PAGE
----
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Theodoric the Great

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THEODORIC THE GREAT, king of the Ostrogoths: b. about 454; d. 526. His father, Theodemer, was one of the three brothers who jointly ruled the Ostrogoths set tled in Pannonia, and he sent him, when only eight years of age, to Constantinople as a hostage, to secure the conditions of a treaty between the Goths and the Emperor Leo. After residing 10 years with that emperor he was restored to his father, then sole monarch of the Ostrogoths. On the death of Theodemer, about 474, he succeeded to the crown and be gan a course which, after menacing the safety of the Greek empire, and Constantinople itself, terminated in an expedition against Odoacer, who had assumed the title of king of Italy. After several bloody engagements the latter was finally induced to yield, on condition that he and Theodoric should govern Italy with equal authority (493). The murder of Odoacer at a banquet soon followed this agreement ; on which Theodoric caused himself to be pro claimed king of Italy, and he governed with extraordinary vigor and ability. He attached his soldiers by assigning them a third part of the lands of Italy, on the tenure of military service; among his Italian subjects he encour aged industry and the arts of peace. He im proved the administration of justice, issued edicts to protect the public monuments at Rome and elsewhere, and assigned revenues for the repair of the public edifices. Like his ancestors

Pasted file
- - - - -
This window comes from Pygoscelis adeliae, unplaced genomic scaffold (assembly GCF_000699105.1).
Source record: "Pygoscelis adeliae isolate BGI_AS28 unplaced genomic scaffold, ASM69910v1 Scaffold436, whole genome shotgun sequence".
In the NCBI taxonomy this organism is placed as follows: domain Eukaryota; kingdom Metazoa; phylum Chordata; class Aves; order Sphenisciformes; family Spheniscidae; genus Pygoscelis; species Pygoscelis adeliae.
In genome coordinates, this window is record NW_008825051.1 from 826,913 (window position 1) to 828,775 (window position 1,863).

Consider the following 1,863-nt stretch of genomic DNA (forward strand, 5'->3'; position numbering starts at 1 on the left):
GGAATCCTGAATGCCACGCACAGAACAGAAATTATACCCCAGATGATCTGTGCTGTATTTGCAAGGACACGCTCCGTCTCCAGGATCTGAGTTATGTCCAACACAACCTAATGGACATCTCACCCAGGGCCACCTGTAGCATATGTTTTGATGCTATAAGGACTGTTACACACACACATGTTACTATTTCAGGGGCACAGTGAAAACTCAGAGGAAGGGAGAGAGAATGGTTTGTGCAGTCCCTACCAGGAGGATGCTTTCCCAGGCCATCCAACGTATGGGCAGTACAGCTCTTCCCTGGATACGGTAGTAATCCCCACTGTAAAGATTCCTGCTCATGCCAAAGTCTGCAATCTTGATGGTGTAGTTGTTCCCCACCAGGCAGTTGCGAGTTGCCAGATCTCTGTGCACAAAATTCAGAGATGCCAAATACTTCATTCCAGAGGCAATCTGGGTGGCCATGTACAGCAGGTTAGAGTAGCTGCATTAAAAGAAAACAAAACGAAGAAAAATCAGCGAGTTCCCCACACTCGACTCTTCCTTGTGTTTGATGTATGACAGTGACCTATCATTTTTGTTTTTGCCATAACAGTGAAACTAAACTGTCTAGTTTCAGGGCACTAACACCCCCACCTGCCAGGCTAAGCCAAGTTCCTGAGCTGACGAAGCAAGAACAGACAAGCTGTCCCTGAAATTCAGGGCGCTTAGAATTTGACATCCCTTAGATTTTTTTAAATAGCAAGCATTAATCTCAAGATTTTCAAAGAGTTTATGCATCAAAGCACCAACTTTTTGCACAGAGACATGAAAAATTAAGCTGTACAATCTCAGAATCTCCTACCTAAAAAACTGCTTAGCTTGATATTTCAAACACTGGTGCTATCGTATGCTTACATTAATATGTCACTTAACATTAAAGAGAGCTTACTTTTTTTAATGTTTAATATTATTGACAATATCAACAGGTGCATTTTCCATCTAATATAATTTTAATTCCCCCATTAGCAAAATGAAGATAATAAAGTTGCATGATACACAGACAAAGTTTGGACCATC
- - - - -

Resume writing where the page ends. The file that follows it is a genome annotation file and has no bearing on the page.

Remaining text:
he was an Arian, but was indifferent to con troversy and never violated the peace or privi leges of the Roman Catholic Church. The par ticulars of the government of this memorable prince, who shed a short-lived lustre on the Gothic name, are recorded in 12 books by his secretary, the senator Cassiodorus, a man of learning, who induced his illiterate master to become a patron of letters. The senators Boe thius and Symmachus were both put to death on the mere suspicion of an intrigue between a senatorial party and the imperial court. This cruel act had no sooner been perpetrated than Theodoric was seized with remorse, and a fever ensued, which terminated his life in three days. The ordinary residence of this king was at Ra venna, above which city his daughter Amalasun tha erected a splendid monument to his mem ory. Consult Dahn, Felix, (Die Konige der Germanen> (Vol. III, Wiirzburg 1866) ; Gib bon, Edward, (Decline and Fall of the Roman Empire' (Vol. IV, ed. by J. B. Bury, London 1912) ; Hodgkin, Thomas, 'Ostrogothic In vasion> (in and Her Invaders,' Vol. III, London 1885) ; id., (Theodoric the (New York 1893).